Defense Versus Offense in the Wild Card
I’ll be the first to admit that even as Kris Bryant was making headlines without having seen a pitch in the Big Leagues, I wondered if he could stay at third base.
After watching him start a gigantic double play and snag a liner out of the air against the Pirates Wednesday night, you might be wondering whether I’m any good at this baseball writing thing at all.
Let me be clear. My worries over Bryant staying at third were much, much more centered around his ability to stay there as he ages–not when he’s 23.
While the liner he snagged off the bat of Gregory Polanco was all flash and reaction, it showed perhaps the biggest asset a third baseman can have. Quicks. Pure unadulterated instinct and reaction.
I’m more impressed, however, by his pick to start the double play in the seventh inning. Jordy Mercer hit a sharp hopper to Byrant’s right. He stuck with it, didn’t let a short hop beat him, and with a clean throw over to second, started an around-the-horn double play the Cubs needed to get out of the inning.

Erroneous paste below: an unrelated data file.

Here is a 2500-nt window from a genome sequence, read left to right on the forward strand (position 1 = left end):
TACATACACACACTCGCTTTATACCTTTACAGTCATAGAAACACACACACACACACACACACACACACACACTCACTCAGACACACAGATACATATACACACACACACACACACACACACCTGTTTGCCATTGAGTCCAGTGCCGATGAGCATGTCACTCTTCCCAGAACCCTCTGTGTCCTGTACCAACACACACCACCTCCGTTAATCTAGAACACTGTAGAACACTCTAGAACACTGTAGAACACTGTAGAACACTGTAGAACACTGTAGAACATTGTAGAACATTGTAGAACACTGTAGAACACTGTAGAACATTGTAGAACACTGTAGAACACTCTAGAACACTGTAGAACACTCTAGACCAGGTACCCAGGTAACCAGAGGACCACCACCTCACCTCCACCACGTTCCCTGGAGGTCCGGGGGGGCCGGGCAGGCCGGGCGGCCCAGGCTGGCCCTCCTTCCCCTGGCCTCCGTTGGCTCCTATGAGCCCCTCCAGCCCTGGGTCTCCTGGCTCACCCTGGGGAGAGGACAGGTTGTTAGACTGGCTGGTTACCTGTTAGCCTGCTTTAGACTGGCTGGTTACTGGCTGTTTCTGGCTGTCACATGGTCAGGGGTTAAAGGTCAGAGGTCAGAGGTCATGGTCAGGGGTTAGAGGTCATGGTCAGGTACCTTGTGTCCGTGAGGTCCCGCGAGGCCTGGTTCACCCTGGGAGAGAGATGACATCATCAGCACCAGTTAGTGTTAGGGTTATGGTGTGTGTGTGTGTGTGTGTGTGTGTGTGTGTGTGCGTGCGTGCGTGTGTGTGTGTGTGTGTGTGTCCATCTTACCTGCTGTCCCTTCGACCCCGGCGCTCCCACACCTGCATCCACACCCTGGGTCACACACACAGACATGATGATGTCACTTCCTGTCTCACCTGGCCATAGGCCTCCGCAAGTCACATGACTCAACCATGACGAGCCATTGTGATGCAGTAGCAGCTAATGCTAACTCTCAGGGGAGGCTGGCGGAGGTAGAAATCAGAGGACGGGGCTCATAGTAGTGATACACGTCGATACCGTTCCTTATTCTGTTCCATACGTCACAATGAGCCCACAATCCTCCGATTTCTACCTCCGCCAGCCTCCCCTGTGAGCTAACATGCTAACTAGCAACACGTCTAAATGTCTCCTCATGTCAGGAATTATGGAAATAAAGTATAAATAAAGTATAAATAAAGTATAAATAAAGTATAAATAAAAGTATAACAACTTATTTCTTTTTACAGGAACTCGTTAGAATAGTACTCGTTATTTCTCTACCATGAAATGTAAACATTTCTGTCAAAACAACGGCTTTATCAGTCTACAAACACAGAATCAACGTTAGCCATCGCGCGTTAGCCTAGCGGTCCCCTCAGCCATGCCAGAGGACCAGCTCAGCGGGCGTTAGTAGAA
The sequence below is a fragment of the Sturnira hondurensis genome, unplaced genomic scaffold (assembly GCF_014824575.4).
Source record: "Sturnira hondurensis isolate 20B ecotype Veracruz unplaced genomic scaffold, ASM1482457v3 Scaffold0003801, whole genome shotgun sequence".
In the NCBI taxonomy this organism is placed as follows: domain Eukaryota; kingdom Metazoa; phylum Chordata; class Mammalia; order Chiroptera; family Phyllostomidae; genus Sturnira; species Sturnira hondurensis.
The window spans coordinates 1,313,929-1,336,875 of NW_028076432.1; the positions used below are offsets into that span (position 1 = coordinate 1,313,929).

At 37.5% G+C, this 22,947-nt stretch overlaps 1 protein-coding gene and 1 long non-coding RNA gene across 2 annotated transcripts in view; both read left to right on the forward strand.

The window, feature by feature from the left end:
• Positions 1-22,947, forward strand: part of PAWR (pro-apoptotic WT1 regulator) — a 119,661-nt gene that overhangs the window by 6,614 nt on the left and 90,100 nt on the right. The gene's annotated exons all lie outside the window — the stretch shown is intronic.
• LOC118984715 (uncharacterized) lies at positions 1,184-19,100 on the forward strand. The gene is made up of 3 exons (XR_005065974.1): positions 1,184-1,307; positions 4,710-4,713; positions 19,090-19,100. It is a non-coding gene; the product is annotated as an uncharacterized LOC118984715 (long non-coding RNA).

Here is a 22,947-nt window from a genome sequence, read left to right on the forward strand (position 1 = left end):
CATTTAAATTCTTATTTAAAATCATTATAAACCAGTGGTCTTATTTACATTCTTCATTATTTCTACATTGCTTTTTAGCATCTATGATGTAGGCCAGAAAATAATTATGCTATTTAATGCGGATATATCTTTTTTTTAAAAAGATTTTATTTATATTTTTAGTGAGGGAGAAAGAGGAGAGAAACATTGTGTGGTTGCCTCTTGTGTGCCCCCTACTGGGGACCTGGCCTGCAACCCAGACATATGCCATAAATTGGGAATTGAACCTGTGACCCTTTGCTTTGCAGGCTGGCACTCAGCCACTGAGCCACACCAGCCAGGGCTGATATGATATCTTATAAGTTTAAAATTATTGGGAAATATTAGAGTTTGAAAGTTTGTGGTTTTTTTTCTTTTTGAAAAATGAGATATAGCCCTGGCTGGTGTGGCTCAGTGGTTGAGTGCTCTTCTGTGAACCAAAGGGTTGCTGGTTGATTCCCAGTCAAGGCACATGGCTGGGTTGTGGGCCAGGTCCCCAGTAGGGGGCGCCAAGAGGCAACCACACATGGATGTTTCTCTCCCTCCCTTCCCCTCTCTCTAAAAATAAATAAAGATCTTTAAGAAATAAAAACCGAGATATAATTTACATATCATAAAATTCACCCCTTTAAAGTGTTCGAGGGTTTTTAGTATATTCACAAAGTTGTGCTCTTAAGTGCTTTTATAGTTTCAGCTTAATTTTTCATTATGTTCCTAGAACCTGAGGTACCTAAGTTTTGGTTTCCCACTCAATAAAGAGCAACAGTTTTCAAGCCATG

That’s calm. That’s practiced. That’s smooth.
All year long, I’ve noticed that if there really is a deficiency in Bryant’s play at third, it’s in his throwing. He’s just not that accurate on the throw over to first. Often, he takes Anthony Rizzo up the line on routine plays. That’s livable, but unnecessary.
In the last two months, those throws were getting ironed out and had started to decrease in frequency. Wednesday against the Pirates, although it was a different throw, Bryant put it right on the money to help keep the sheet clean for his starter, Jake Arrieta.
Just another instance in how these Cubs Kids are coming along.